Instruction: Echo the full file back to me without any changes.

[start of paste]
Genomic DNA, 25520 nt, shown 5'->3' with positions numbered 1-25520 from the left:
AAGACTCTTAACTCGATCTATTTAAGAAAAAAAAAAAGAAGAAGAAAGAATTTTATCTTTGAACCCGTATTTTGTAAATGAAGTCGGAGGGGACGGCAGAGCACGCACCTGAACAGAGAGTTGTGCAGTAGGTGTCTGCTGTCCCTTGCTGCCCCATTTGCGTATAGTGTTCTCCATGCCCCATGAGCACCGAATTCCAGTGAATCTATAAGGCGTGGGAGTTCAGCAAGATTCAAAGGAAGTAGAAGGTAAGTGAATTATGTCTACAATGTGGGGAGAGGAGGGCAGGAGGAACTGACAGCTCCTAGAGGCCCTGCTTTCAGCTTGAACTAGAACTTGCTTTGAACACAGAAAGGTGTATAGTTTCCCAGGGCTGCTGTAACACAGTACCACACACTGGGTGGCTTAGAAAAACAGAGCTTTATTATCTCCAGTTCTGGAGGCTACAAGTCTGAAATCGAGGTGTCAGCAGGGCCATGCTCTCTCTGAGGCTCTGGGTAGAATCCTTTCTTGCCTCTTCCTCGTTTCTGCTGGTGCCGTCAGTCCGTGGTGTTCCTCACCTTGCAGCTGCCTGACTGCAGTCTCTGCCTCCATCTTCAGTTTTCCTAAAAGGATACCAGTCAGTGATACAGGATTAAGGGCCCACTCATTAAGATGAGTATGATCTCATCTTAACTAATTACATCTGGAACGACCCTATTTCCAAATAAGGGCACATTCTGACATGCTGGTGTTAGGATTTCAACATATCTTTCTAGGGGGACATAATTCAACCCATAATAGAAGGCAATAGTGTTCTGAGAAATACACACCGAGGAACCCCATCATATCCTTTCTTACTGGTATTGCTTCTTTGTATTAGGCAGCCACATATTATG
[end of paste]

Genomic DNA, 25520 nt, shown 5'->3' with positions numbered 1-25520 from the left:
AAGACTCTTAACTCGATCTATTTAAGAAAAAAAAAAAGAAGAAGAAAGAATTTTATCTTTGAACCCGTATTTTGTAAATGAAGTCGGAGGGGACGGCAGAGCACGCACCTGAACAGAGAGTTGTGCAGTAGGTGTCTGCTGTCCCTTGCTGCCCCATTTGCGTATAGTGTTCTCCATGCCCCATGAGCACCGAATTCCAGTGAATCTATAAGGCGTGGGAGTTCAGCAAGATTCAAAGGAAGTAGAAGGTAAGTGAATTATGTCTACAATGTGGGGAGAGGAGGGCAGGAGGAACTGACAGCTCCTAGAGGCCCTGCTTTCAGCTTGAACTAGAACTTGCTTTGAACACAGAAAGGTGTATAGTTTCCCAGGGCTGCTGTAACACAGTACCACACACTGGGTGGCTTAGAAAAACAGAGCTTTATTATCTCCAGTTCTGGAGGCTACAAGTCTGAAATCGAGGTGTCAGCAGGGCCATGCTCTCTCTGAGGCTCTGGGTAGAATCCTTTCTTGCCTCTTCCTCGTTTCTGCTGGTGCCGTCAGTCCGTGGTGTTCCTCACCTTGCAGCTGCCTGACTGCAGTCTCTGCCTCCATCTTCAGTTTTCCTAAAAGGATACCAGTCAGTGATACAGGATTAAGGGCCCACTCATTAAGATGAGTATGATCTCATCTTAACTAATTACATCTGGAACGACCCTATTTCCAAATAAGGGCACATTCTGACATGCTGGTGTTAGGATTTCAACATATCTTTCTAGGGGGACATAATTCAACCCATAATAGAAGGCAATAGTGTTCTGAGAAATACACACCGAGGAACCCCATCATATCCTTTCTTACTGGTATTGCTTCTTTGTATTAGGCAGCCACATATTATG